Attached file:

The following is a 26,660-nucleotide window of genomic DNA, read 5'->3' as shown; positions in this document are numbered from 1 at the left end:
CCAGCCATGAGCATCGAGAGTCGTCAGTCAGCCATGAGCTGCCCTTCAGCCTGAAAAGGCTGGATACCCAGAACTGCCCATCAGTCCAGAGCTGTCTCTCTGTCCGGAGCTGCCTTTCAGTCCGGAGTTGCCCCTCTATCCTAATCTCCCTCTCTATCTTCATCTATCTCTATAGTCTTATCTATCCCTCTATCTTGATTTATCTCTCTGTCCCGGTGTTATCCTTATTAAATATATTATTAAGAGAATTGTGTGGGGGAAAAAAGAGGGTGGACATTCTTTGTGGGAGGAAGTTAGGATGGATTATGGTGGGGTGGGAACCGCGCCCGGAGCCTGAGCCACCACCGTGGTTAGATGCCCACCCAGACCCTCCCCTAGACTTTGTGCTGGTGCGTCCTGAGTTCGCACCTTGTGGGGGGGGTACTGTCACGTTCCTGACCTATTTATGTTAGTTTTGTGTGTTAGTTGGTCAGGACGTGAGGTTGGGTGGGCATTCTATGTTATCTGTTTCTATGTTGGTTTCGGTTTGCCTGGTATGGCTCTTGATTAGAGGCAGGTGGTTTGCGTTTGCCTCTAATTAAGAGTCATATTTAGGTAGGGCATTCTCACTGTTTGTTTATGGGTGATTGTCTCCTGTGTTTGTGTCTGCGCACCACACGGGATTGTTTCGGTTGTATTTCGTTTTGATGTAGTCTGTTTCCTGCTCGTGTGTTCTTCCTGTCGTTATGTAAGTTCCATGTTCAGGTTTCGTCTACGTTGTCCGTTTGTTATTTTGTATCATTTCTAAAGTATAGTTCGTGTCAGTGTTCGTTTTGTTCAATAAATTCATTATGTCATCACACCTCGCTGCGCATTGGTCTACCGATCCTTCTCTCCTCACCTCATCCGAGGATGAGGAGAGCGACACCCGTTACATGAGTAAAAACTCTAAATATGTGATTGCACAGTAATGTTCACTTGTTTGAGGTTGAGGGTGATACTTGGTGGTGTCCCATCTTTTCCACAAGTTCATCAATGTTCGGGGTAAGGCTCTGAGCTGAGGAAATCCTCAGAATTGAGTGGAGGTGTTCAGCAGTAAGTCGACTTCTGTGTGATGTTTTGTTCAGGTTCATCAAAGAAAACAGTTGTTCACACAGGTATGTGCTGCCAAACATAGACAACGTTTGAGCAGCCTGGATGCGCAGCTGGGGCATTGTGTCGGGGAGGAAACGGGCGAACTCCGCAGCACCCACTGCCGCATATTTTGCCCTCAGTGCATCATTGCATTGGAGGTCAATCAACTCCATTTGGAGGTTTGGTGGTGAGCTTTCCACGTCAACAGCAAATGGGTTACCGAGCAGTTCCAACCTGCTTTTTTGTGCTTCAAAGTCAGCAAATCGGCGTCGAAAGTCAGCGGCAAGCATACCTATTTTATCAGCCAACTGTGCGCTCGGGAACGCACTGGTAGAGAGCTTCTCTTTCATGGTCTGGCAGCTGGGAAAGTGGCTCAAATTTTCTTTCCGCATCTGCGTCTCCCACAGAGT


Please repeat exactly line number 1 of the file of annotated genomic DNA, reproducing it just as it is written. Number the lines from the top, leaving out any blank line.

The following is a 26,660-nucleotide window of genomic DNA, read 5'->3' as shown; positions in this document are numbered from 1 at the left end: